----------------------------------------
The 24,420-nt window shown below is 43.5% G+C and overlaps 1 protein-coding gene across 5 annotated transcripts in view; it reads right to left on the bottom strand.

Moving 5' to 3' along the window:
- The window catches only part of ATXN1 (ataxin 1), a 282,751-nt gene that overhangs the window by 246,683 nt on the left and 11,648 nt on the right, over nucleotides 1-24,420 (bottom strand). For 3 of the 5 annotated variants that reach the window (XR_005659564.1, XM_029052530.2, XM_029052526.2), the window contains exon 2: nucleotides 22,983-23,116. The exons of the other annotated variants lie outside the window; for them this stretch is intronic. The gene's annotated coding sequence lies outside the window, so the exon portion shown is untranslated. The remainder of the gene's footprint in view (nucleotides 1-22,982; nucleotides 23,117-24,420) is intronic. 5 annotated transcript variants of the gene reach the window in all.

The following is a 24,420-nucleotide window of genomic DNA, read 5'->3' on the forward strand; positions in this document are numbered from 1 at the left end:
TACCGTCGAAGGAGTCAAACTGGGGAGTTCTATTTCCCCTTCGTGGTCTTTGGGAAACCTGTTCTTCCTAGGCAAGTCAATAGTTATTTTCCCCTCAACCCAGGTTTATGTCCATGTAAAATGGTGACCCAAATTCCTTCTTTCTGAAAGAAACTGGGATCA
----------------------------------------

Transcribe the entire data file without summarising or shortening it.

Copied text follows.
The 24,420-nt window shown below is 43.5% G+C and overlaps 1 protein-coding gene across 5 annotated transcripts in view; it reads right to left on the bottom strand.

Moving 5' to 3' along the window:
- The window catches only part of ATXN1 (ataxin 1), a 282,751-nt gene that overhangs the window by 246,683 nt on the left and 11,648 nt on the right, over nucleotides 1-24,420 (bottom strand). For 3 of the 5 annotated variants that reach the window (XR_005659564.1, XM_029052530.2, XM_029052526.2), the window contains exon 2: nucleotides 22,983-23,116. The exons of the other annotated variants lie outside the window; for them this stretch is intronic. The gene's annotated coding sequence lies outside the window, so the exon portion shown is untranslated. The remainder of the gene's footprint in view (nucleotides 1-22,982; nucleotides 23,117-24,420) is intronic. 5 annotated transcript variants of the gene reach the window in all.

The following is a 24,420-nucleotide window of genomic DNA, read 5'->3' on the forward strand; positions in this document are numbered from 1 at the left end:
TACCGTCGAAGGAGTCAAACTGGGGAGTTCTATTTCCCCTTCGTGGTCTTTGGGAAACCTGTTCTTCCTAGGCAAGTCAATAGTTATTTTCCCCTCAACCCAGGTTTATGTCCATGTAAAATGGTGACCCAAATTCCTTCTTTCTGAAAGAAACTGGGATCA